So many innovative technological enablers are surfacing. Small size, low weight, superior battery power, and affordability stimulate new inventions in the realm of devices. They are devices that connect with our smartphones, PCs and tablets. In the area of health care, biometric devices and applications support our wellness objectives and medical needs with remote monitoring and feedback. We gained a new sense; we have smell, touch, taste, feel, hearing, and devices.
Simple things, such as checking your weight in the morning, transform into a full check-up by adding a pulse and blood pressure measurement. Immediate feedback from biometrics devices provides useful information on how well a person if doing compared to a goal. Smartphones are in a stage of transformation as well. Their initial job was a phone providing voice communications in the 90’s, then providing entertainment with an emerging new application around control and monitoring. Smartphones and biometric devices are becoming multipurpose smart appliances with a capability of connecting with and controlling other devices. Communications plays a significant role but instead of voice, data becomes the primary focus. A micro-network of devices forms an intelligent device ecosystem with primary, secondary and tertiary controllers. This has already started in home applications. I control my Smart TV and HVAC system remotely using embedded devices at home. I also monitor my body vitals as well using my smartphone as the primary controller for secondary devices such as a WIFI scale and blood pressure device. I also listen to music, manage my email and calendar, and take photos on my new smart appliance. It integrated into my lifestyle and health will play a more important part as new solutions become available.
Biometric devices provide a wide range of capabilities at an affordable consumer price point. For consumers, immediate feedback is provided along with trend information to monitor progress at a point in time and over a period. In a way, the data feedback becomes an incentive to continue or modify what the person is doing as well as show where my ideal parameters should be. It shows if I do this action, I get see this impact on my health which can impact my lifestyle. With the Bluetooth 4 specification, biometric devices have become as easy as plug and play and have become as ubiquitous as cell phones became in the late 1990’s.
The next step is to take the health measurements from other personal health biometric devices, such as those offered by Fitbit, Jawbone, Lark, Basis, or Nike +, that measure activity with accelerometers, sleep data, and heart rate, and aggregate the data into a personal health dashboard. Make it accessible by PC, smartphone, or tablet and you have enabled people to take control of their health through useful information. Useful information translates to better health decisions.
Health Monitoring device – The Fitbit Flex due for May 2013 release
Medical grade devices are also available supporting critical health care applications for health care providers. If you have a heart condition, AliveCor’s heart monitor device attaches to the back of a iPhone with 2 sensors to take ECG readings. Your doctor may prescribe a device and an app to so a care provider can monitor at-risk or post-surgery patients. While this usage is not a typical lifestyle scenario, it can perform a life-saving function while allowing patients to continue their normal activities while away from a hospital or doctor’s office. The solution conforms to the patient’s lifestyle instead of a lifestyle conforming to a procedure. Enabling a person to continue their lifestyle creates a positive experience while achieving consumer centricity.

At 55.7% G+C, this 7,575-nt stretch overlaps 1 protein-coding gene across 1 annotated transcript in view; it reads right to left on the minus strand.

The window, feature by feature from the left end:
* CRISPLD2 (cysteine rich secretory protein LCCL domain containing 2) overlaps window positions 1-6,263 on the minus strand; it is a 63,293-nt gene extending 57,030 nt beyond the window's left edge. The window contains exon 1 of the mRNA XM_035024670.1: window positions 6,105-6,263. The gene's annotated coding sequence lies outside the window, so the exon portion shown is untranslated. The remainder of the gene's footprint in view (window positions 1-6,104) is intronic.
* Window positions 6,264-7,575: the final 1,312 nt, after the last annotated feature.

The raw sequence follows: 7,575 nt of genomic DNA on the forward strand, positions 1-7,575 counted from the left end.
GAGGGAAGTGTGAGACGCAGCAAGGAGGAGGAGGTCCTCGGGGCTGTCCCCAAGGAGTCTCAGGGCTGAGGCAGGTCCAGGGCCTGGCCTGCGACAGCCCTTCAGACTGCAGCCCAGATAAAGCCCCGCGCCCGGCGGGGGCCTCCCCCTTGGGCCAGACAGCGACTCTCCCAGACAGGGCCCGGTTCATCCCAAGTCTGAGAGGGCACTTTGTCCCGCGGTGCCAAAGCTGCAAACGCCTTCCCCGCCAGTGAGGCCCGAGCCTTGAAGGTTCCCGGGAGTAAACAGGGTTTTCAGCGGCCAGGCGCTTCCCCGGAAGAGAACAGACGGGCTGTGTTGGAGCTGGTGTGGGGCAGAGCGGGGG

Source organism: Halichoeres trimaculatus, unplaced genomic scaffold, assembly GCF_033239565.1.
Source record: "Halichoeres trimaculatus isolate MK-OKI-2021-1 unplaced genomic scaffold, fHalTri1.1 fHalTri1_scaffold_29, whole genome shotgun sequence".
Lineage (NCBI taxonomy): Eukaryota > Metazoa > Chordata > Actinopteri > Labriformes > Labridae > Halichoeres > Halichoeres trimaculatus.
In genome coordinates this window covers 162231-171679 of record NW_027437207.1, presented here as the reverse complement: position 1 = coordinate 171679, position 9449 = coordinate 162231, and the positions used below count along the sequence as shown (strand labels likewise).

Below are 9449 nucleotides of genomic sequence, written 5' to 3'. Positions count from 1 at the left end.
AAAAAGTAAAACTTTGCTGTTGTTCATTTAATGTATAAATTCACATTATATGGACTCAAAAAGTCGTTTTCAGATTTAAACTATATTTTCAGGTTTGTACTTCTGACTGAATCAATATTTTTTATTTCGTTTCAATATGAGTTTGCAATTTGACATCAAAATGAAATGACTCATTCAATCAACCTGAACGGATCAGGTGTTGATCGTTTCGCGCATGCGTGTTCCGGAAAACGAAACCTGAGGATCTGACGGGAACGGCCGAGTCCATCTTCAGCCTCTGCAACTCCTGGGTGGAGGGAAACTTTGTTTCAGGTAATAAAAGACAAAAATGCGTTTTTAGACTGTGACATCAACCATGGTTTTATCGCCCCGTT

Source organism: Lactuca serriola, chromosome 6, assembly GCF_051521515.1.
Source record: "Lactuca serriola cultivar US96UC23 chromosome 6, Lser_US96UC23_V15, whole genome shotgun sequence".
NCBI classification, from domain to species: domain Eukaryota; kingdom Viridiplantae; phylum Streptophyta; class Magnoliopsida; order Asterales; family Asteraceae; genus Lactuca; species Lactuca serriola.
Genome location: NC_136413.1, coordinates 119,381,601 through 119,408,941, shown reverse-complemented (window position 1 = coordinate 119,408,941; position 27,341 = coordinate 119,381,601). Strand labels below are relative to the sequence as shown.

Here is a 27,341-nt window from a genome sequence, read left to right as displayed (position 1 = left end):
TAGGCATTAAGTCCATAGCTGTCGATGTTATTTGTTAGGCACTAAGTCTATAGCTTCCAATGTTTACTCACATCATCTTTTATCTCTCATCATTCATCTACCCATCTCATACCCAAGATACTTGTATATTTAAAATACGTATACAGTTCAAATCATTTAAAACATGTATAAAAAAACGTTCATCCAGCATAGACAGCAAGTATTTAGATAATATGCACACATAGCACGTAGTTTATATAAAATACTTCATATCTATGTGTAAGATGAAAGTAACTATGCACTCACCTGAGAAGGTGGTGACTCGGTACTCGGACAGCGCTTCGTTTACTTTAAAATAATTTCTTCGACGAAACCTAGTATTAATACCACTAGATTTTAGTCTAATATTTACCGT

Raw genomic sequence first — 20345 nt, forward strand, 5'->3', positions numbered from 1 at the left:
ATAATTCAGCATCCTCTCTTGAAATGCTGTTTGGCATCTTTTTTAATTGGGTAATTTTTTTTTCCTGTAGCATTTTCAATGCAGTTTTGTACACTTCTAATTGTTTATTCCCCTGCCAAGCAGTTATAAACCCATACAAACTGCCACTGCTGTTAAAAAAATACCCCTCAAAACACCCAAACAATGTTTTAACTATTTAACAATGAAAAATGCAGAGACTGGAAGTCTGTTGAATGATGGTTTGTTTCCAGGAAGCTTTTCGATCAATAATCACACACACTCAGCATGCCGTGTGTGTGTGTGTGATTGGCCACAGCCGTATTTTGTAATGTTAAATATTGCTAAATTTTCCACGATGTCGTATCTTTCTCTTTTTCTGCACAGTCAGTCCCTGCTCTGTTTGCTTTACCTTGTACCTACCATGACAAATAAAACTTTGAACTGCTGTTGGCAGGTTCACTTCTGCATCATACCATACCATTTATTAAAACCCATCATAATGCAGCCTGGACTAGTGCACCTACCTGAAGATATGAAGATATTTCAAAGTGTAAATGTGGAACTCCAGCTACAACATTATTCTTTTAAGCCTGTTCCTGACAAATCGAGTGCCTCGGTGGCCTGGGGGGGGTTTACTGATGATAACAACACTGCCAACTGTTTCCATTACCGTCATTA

Devices create massive amounts of data and massive amounts of devices create big data. Payers are in a unique position to act as a hub and aggregate the data. Earlier attempts to accomplish this with PHR applications had limited success by Google and others. Payers can add additional value by integrating claims data. Together, member’s get access to real time and trending information supporting a member’s lifestyle and their journeys through medical events. With this data, payers can see trends to assess risks and offer advice to members and communities before medical events happen.
For example, if the data shows a location in the U.S., such as a group of zip codes outside of Philadelphia, in age groups 30-45, who are white and Hispanic males and they have an increased risk for obesity and diabetes, payers can deliver personalized communications with support programs to increase awareness and modify behaviors for healthier living. Biometric devices provide data that feed consumer applications to respond immediately to the consumer’s activity in support of a complete engagement program that notifies, encourages, and rewards healthy behaviors.
The payer diversifies their offerings into this new space to enhance member value and an area to build relationships for engagement and retention. Content and information can be the new product for payers as they expand their portfolio. This increases the payer’s relevancy, enhances member relationships and provides a unique and superior experience that touches all layers of the HealthScape.
What devices are connecting you and your health? What device would change your lifestyle?
It may appear that payers lose some control to consumers but in reality, they increase cost control through member enablement. Payers need to trust and empower members to do the right thing for their health but payers must provide relevant information and decision tools to arm the members.